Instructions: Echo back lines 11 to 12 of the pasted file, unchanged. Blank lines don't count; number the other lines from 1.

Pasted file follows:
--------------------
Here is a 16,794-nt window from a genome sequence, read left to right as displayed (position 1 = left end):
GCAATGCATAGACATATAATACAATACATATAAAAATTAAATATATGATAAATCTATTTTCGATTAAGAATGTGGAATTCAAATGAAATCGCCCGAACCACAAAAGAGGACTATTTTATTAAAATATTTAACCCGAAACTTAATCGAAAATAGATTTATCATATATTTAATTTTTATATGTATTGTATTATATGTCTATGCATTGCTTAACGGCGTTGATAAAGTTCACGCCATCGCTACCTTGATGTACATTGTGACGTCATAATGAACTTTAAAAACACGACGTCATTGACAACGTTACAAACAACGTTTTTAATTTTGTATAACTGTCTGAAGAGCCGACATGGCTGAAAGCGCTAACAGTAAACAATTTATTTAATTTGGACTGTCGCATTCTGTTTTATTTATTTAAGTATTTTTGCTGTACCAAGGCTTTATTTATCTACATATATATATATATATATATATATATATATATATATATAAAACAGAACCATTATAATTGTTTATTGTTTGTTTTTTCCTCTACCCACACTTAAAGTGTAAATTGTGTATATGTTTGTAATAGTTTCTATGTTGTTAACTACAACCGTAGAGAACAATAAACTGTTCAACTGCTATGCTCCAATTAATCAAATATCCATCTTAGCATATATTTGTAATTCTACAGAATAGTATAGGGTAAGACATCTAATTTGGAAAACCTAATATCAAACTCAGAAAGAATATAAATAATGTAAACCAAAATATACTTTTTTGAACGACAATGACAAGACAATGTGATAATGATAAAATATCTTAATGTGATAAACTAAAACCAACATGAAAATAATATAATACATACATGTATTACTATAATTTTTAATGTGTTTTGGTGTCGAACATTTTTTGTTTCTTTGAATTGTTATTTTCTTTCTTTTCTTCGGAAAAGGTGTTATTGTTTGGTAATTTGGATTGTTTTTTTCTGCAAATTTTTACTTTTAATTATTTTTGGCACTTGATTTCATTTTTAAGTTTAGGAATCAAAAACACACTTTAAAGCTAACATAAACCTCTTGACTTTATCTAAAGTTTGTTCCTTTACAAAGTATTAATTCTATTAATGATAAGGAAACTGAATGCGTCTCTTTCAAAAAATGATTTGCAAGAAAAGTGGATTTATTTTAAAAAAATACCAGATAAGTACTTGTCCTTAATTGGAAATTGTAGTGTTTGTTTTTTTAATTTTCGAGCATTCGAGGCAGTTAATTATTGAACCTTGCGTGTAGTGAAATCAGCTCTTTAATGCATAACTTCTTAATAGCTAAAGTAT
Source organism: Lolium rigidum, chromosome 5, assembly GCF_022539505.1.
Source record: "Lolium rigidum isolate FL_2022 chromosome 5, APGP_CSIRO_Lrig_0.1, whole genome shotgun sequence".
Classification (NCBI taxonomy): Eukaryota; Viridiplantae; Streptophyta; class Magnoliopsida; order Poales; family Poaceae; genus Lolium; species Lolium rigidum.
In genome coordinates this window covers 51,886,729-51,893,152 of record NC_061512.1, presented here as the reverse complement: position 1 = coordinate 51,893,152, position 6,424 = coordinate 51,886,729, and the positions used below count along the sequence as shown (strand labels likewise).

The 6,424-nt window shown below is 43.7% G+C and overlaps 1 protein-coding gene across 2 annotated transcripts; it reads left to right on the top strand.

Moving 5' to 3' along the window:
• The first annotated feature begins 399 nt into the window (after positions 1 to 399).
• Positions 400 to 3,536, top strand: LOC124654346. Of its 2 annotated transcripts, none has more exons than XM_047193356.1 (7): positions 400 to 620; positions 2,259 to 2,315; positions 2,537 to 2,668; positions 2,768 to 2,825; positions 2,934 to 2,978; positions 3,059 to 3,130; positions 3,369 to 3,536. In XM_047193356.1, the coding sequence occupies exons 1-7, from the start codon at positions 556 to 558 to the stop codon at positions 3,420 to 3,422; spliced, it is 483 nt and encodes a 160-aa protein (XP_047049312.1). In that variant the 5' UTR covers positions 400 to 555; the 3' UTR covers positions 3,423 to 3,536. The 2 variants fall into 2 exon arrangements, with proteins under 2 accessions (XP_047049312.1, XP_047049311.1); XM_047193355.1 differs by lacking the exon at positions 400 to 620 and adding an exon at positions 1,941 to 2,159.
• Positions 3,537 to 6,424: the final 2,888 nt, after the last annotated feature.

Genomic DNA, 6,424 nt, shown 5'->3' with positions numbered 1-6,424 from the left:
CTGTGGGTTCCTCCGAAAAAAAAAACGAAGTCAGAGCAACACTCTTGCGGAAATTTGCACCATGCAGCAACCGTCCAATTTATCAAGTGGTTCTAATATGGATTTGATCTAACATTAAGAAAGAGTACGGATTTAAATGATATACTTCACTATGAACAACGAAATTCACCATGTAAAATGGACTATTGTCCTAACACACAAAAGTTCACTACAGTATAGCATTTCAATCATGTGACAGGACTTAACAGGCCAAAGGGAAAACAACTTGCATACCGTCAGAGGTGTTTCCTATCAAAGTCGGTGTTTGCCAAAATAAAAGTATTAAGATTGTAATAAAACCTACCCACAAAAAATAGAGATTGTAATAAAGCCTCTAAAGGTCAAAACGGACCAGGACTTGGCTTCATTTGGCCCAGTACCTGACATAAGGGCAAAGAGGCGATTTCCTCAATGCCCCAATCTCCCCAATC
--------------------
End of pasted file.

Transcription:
• Positions 3,537 to 6,424: the final 2,888 nt, after the last annotated feature.

Genomic DNA, 6,424 nt, shown 5'->3' with positions numbered 1-6,424 from the left: